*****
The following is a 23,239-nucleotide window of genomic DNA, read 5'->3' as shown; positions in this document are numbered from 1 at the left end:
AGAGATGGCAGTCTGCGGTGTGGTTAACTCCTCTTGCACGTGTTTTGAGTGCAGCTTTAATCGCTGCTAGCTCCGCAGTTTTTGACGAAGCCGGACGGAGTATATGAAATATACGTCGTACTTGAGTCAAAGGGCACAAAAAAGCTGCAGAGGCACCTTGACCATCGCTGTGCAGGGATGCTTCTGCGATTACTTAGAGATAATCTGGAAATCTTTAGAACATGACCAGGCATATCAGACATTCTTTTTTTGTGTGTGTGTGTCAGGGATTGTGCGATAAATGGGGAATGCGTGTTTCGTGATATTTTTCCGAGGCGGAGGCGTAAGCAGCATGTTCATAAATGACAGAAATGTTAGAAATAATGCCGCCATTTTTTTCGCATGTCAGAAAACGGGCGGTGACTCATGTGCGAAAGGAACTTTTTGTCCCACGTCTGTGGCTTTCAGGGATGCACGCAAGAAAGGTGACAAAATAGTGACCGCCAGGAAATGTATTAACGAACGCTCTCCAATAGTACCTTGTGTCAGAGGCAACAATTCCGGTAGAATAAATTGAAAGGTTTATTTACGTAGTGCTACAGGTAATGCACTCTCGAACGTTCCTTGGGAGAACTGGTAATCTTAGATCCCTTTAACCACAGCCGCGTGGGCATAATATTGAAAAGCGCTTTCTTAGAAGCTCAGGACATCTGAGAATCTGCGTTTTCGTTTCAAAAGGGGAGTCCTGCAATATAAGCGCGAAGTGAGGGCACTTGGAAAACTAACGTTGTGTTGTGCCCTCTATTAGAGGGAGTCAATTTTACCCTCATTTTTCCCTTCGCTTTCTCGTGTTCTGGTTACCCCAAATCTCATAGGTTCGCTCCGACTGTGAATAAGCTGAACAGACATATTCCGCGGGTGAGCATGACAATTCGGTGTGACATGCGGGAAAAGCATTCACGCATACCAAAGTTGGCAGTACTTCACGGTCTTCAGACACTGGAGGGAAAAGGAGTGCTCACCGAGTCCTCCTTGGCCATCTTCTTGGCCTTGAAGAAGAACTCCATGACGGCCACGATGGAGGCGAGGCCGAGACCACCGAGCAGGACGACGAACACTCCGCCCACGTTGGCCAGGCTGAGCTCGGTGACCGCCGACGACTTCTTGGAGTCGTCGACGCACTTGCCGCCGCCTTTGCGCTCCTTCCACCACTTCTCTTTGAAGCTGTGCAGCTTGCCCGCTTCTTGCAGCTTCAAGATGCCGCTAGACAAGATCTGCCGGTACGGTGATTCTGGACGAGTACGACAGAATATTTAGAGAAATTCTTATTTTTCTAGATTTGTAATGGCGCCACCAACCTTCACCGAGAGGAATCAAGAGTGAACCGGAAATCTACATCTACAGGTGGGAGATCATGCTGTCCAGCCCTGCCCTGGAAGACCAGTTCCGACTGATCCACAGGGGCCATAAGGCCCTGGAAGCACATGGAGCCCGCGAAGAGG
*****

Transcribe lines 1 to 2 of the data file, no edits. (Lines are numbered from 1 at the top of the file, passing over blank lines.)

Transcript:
The following is a 23,239-nucleotide window of genomic DNA, read 5'->3' as shown; positions in this document are numbered from 1 at the left end:
AGAGATGGCAGTCTGCGGTGTGGTTAACTCCTCTTGCACGTGTTTTGAGTGCAGCTTTAATCGCTGCTAGCTCCGCAGTTTTTGACGAAGCCGGACGGAGTATATGAAATATACGTCGTACTTGAGTCAAAGGGCACAAAAAAGCTGCAGAGGCACCTTGACCATCGCTGTGCAGGGATGCTTCTGCGATTACTTAGAGATAATCTGGAAATCTTTAGAACATGACCAGGCATATCAGACATTCTTTTTTTGTGTGTGTGTGTCAGGGATTGTGCGATAAATGGGGAATGCGTGTTTCGTGATATTTTTCCGAGGCGGAGGCGTAAGCAGCATGTTCATAAATGACAGAAATGTTAGAAATAATGCCGCCATTTTTTTCGCATGTCAGAAAACGGGCGGTGACTCATGTGCGAAAGGAACTTTTTGTCCCACGTCTGTGGCTTTCAGGGATGCACGCAAGAAAGGTGACAAAATAGTGACCGCCAGGAAATGTATTAACGAACGCTCTCCAATAGTACCTTGTGTCAGAGGCAACAATTCCGGTAGAATAAATTGAAAGGTTTATTTACGTAGTGCTACAGGTAATGCACTCTCGAACGTTCCTTGGGAGAACTGGTAATCTTAGATCCCTTTAACCACAGCCGCGTGGGCATAATATTGAAAAGCGCTTTCTTAGAAGCTCAGGACATCTGAGAATCTGCGTTTTCGTTTCAAAAGGGGAGTCCTGCAATATAAGCGCGAAGTGAGGGCACTTGGAAAACTAACGTTGTGTTGTGCCCTCTATTAGAGGGAGTCAATTTTACCCTCATTTTTCCCTTCGCTTTCTCGTGTTCTGGTTACCCCAAATCTCATAGGTTCGCTCCGACTGTGAATAAGCTGAACAGACATATTCCGCGGGTGAGCATGACAATTCGGTGTGACATGCGGGAAAAGCATTCACGCATACCAAAGTTGGCAGTACTTCACGGTCTTCAGACACTGGAGGGAAAAGGAGTGCTCACCGAGTCCTCCTTGGCCATCTTCTTGGCCTTGAAGAAGAACTCCATGACGGCCACGATGGAGGCGAGGCCGAGACCACCGAGCAGGACGACGAACACTCCGCCCACGTTGGCCAGGCTGAGCTCGGTGACCGCCGACGACTTCTTGGAGTCGTCGACGCACTTGCCGCCGCCTTTGCGCTCCTTCCACCACTTCTCTTTGAAGCTGTGCAGCTTGCCCGCTTCTTGCAGCTTCAAGATGCCGCTAGACAAGATCTGCCGGTACGGTGATTCTGGACGAGTACGACAGAATATTTAGAGAAATTCTTATTTTTCTAGATTTGTAATGGCGCCACCAACCTTCACCGAGAGGAATCAAGAGTGAACCGGAAATCTACATCTACAGGTGGGAGATCATGCTGTCCAGCCCTGCCCTGGAAGACCAGTTCCGACTGATCCACAGGGGCCATAAGGCCCTGGAAGCACATGGAGCCCGCGAAGAGG